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    PhD/MSTP Students

    • 2268
    1971 …2018

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    Tactile inputs excite neural networks in the spinal cord that produce patterns of motor output responsible for specific behaviors (Stein, 2005, 2008, 2010, 2018). We study the physiology of spinal networks that generate the scratch reflex. A turtle with a complete transection of the spinal cord exhibits a scratch reflex in response to tactile stimulation of a specific site on the body surface. During a scratch, a limb reaches toward and rubs against the stimulated site. We stimulate sites on the turtle shell to elicit three different types or "forms" of scratching. We have characterized the patterns of muscular activation during these three forms. After immobilization of the spinal turtle with a neuromuscular blocking agent, tactile stimulation of a specific site will elicit a pattern of motor neuron activity that is an excellent replica of the sequence of muscle activity recorded in the mobile preparation. This pattern, recorded from peripheral nerves of the immobilized animal, is termed "fictive" since it occurs in the absence of actual movements. We test hypotheses of modular spinal cord motor pattern generation. We study preparations that can produce either a flexor rhythm, an extensor rhythm, or rhythmic alternation between flexor and extensor activation. We use extracellular microsuction electrodes to obtain single-unit axonal recordings of interneurons. These recordings provide support for the concept of modular spinal cord organization (Stein and Daniels-McQueen, 2002, 2004; Stein, 2005, 2008, 2010, 2018; Stein et al., 2016).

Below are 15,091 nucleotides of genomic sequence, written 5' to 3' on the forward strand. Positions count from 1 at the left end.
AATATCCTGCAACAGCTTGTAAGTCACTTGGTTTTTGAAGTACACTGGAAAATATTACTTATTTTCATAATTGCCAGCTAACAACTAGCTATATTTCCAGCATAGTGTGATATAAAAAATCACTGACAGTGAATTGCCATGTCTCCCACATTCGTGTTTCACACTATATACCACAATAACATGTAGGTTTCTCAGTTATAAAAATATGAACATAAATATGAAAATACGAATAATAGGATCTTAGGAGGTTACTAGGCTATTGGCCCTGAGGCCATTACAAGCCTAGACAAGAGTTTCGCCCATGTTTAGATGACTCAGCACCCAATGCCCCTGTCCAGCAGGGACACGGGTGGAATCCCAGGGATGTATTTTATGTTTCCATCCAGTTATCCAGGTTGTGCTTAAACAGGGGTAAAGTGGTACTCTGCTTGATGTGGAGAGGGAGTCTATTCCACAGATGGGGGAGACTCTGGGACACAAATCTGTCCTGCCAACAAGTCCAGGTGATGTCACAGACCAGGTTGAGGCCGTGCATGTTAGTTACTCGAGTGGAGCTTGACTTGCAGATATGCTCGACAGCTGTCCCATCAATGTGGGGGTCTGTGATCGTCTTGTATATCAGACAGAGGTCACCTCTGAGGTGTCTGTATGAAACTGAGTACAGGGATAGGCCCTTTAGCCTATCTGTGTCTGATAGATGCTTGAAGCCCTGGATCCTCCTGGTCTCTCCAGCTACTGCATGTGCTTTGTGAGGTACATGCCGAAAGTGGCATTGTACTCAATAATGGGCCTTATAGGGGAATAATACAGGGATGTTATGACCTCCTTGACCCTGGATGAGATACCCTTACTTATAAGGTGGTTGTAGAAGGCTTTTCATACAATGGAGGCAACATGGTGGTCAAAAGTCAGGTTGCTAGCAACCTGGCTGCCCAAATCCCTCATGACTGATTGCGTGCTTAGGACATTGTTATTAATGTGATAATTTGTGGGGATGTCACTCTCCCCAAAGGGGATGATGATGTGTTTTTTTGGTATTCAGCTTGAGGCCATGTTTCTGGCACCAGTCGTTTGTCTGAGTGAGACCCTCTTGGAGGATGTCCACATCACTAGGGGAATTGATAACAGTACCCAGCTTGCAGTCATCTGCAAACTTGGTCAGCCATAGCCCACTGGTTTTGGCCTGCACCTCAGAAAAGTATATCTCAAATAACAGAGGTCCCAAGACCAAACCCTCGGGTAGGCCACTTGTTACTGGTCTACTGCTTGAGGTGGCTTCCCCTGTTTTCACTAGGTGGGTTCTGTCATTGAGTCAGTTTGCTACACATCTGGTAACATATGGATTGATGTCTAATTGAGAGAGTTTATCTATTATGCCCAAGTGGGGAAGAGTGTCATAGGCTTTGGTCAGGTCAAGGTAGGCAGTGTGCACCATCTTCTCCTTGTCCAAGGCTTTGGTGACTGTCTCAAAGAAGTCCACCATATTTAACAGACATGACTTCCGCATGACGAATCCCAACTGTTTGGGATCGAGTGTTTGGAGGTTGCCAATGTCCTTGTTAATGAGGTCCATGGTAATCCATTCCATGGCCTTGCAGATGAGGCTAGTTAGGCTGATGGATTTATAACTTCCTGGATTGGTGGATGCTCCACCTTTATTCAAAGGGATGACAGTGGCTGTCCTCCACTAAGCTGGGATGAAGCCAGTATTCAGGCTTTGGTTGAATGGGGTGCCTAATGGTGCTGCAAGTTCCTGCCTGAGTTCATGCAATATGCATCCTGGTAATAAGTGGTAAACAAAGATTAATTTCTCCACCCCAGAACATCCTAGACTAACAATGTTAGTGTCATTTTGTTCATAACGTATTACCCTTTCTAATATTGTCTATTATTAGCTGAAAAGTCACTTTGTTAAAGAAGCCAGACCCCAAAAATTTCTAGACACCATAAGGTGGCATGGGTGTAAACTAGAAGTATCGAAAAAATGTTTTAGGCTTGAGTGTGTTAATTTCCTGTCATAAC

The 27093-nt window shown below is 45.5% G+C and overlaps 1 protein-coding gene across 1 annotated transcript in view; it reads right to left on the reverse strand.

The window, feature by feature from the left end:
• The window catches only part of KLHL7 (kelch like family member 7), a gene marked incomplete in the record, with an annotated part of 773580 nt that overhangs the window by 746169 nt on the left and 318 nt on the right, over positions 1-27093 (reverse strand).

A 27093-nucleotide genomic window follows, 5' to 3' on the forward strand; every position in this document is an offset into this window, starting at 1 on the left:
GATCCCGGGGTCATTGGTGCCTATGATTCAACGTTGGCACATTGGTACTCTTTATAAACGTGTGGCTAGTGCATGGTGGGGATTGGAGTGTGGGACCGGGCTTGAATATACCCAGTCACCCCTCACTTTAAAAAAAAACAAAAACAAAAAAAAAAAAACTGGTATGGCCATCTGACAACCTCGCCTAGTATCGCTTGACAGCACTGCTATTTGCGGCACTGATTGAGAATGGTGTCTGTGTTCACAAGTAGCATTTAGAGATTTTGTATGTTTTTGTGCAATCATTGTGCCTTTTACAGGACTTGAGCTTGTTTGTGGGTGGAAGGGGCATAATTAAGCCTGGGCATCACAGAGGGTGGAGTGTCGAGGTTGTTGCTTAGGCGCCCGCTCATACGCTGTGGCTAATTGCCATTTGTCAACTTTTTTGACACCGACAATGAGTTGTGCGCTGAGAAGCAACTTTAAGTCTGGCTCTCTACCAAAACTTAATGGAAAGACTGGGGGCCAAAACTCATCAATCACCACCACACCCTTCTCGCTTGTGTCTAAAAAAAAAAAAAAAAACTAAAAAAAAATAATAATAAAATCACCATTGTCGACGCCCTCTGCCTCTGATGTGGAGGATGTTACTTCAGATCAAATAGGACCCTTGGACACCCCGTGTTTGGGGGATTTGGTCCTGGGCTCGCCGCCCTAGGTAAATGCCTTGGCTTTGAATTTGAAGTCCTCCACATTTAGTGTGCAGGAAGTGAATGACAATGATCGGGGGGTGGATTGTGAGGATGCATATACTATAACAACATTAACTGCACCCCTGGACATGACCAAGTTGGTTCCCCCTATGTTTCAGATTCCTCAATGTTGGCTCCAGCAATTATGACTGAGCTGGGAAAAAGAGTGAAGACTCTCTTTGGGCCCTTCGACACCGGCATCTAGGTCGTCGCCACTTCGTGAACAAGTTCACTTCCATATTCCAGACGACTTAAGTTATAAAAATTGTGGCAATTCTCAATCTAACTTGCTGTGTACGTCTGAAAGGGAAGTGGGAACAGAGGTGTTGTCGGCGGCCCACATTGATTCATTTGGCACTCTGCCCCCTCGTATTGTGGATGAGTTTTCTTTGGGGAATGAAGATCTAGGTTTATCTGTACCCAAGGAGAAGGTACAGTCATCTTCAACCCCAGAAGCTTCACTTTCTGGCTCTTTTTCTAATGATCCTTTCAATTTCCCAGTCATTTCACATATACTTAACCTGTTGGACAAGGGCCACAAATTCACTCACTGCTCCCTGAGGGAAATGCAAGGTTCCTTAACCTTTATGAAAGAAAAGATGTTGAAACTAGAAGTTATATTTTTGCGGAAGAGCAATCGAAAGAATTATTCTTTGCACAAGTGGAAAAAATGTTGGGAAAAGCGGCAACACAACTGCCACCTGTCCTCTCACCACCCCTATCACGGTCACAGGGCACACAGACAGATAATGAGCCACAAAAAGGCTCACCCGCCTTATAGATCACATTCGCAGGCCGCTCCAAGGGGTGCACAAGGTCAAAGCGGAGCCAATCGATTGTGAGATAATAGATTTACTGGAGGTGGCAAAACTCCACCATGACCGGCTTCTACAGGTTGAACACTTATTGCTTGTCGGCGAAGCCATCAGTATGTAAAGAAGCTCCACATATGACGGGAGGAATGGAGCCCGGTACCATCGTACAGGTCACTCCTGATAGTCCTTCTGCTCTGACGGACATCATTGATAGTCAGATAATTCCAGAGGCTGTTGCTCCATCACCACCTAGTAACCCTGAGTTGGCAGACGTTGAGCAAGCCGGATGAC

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    • PhD/MSTP Students


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